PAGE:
Represented by Justice Dahiru Musdapher of the Supreme Court, Katsina-Alu expressed the hope that the seminar would aid the development of jurisprudence in admiralty laws, in particular, and the judiciary in general. “The seminar series have helped in expanding and updating the knowledge of the judicial officers in this special area of the law.

“This makes adjudication of admiralty matters brought before the courts, both at the trial stage and appellate level, much less cumbersome,’’ he said. Katsina-Alu stressed that the maritime industry was a cornerstone of transportation in international commerce, underscoring the wisdom in making efforts to address the problems facing the industry.

The Administrator of National Judicial Institute (NJI), retired Justice Umaru Eri, said the workshop was organized because of the need to duly sensitise judicial officers to their expectations in dispensing justice.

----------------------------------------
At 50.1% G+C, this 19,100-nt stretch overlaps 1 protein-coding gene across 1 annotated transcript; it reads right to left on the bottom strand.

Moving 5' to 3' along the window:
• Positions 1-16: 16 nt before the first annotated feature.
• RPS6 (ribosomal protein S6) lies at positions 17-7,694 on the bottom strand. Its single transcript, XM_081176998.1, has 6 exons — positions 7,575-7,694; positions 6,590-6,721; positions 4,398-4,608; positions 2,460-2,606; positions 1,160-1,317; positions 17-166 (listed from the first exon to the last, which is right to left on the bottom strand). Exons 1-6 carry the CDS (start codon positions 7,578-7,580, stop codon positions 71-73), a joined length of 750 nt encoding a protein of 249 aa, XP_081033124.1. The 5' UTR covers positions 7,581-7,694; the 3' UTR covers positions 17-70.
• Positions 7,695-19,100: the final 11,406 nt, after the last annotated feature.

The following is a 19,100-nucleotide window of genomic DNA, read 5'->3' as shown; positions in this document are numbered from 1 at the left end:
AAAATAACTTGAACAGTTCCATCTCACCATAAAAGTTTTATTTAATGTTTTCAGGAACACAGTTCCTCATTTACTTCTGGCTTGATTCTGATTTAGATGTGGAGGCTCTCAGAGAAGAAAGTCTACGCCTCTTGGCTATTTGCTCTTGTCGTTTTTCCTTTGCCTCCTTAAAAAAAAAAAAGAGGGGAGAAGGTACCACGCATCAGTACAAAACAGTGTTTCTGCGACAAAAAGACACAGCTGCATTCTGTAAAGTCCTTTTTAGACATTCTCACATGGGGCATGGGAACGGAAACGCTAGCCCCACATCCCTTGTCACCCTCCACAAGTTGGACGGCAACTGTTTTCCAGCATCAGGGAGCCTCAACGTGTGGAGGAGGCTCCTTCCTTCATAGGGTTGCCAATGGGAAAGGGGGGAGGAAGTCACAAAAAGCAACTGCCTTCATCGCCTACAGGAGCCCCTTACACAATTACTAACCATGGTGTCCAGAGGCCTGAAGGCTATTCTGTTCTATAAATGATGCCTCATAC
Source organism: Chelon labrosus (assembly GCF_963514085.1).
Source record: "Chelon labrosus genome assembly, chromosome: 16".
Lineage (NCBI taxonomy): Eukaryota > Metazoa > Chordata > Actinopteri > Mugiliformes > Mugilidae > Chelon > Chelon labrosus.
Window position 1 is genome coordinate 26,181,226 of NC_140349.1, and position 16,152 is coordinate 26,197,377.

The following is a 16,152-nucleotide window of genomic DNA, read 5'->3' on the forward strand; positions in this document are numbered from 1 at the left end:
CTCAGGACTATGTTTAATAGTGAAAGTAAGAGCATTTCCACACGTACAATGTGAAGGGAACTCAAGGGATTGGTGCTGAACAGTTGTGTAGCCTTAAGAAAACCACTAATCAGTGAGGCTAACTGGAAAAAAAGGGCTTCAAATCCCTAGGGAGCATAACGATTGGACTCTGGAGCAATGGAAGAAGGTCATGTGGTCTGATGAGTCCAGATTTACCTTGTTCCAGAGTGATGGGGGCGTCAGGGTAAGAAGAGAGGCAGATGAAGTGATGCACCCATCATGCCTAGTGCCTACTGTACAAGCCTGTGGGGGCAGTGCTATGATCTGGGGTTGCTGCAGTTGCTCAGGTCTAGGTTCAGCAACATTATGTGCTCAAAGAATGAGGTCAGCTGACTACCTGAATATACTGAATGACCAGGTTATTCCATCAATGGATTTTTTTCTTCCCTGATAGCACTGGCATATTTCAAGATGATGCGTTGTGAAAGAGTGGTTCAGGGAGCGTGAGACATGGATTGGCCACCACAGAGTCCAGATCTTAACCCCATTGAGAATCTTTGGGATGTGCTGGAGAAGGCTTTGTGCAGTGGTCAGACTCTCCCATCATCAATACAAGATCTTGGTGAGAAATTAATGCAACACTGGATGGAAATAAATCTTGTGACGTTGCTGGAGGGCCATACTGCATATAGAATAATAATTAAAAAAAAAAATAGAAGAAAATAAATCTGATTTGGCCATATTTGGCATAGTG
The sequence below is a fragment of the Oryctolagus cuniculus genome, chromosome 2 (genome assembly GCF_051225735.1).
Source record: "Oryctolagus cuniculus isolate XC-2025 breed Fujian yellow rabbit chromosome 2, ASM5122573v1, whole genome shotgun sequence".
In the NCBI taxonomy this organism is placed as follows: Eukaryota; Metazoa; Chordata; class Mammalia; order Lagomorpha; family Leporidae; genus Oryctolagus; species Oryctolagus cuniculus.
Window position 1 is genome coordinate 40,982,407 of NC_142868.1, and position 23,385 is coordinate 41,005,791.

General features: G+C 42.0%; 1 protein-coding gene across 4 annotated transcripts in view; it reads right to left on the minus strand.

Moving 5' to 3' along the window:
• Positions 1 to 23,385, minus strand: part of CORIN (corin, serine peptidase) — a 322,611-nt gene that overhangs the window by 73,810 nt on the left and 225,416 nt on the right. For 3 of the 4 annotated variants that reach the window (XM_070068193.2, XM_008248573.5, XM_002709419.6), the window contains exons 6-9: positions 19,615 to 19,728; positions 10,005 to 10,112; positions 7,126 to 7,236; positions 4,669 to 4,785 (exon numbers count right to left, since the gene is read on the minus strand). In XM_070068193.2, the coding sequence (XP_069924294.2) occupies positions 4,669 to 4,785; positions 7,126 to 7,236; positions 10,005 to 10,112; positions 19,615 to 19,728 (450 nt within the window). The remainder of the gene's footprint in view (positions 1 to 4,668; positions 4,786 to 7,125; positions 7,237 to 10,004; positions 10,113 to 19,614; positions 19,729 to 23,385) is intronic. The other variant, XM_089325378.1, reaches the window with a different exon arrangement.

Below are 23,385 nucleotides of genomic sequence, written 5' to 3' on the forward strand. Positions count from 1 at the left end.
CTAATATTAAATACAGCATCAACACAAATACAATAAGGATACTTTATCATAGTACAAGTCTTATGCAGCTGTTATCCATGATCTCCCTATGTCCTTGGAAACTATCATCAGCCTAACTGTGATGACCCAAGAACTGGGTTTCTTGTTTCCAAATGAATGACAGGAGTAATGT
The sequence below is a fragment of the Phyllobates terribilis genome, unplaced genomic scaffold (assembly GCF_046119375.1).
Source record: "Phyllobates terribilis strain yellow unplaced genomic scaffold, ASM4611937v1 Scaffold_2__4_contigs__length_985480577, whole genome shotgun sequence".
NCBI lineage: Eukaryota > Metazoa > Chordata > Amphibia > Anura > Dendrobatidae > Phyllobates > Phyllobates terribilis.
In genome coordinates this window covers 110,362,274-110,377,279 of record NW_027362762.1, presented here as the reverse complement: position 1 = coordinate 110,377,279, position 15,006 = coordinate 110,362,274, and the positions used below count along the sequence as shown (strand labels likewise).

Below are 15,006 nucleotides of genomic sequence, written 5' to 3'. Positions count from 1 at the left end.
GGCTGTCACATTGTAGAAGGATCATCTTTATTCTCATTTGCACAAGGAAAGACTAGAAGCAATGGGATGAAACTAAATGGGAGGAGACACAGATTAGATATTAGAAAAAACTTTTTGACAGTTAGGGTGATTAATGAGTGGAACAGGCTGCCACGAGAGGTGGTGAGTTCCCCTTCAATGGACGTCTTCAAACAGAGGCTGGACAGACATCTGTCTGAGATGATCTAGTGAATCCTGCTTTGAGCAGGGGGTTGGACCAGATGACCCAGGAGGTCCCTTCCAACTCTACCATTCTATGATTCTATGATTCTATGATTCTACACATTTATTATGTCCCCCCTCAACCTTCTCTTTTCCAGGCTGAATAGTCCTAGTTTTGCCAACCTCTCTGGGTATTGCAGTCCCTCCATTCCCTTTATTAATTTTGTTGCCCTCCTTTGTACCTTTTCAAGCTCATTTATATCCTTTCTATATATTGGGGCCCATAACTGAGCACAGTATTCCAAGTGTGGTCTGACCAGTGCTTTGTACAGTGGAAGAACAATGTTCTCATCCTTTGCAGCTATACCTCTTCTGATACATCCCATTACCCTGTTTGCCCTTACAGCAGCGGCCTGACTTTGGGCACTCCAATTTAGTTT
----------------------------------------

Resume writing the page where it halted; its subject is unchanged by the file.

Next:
He emphasized the need for judicial officers to be up-to-date in their knowledge of law and in the awareness of emerging developments in the dynamic field of maritime law. According to Eri, admiralty law and maritime practice play pivotal roles in the development of the national economy and in fostering international trade.

“Since the law is not static, new problems arise daily as a result of changes brought about by legislation, judgments which overrule previous decisions, as well as improvements in technology and globalisation.

“It is, therefore, imperative that judicial officers should remain vibrant and up-to-date in their knowledge of law,’’ Eri said.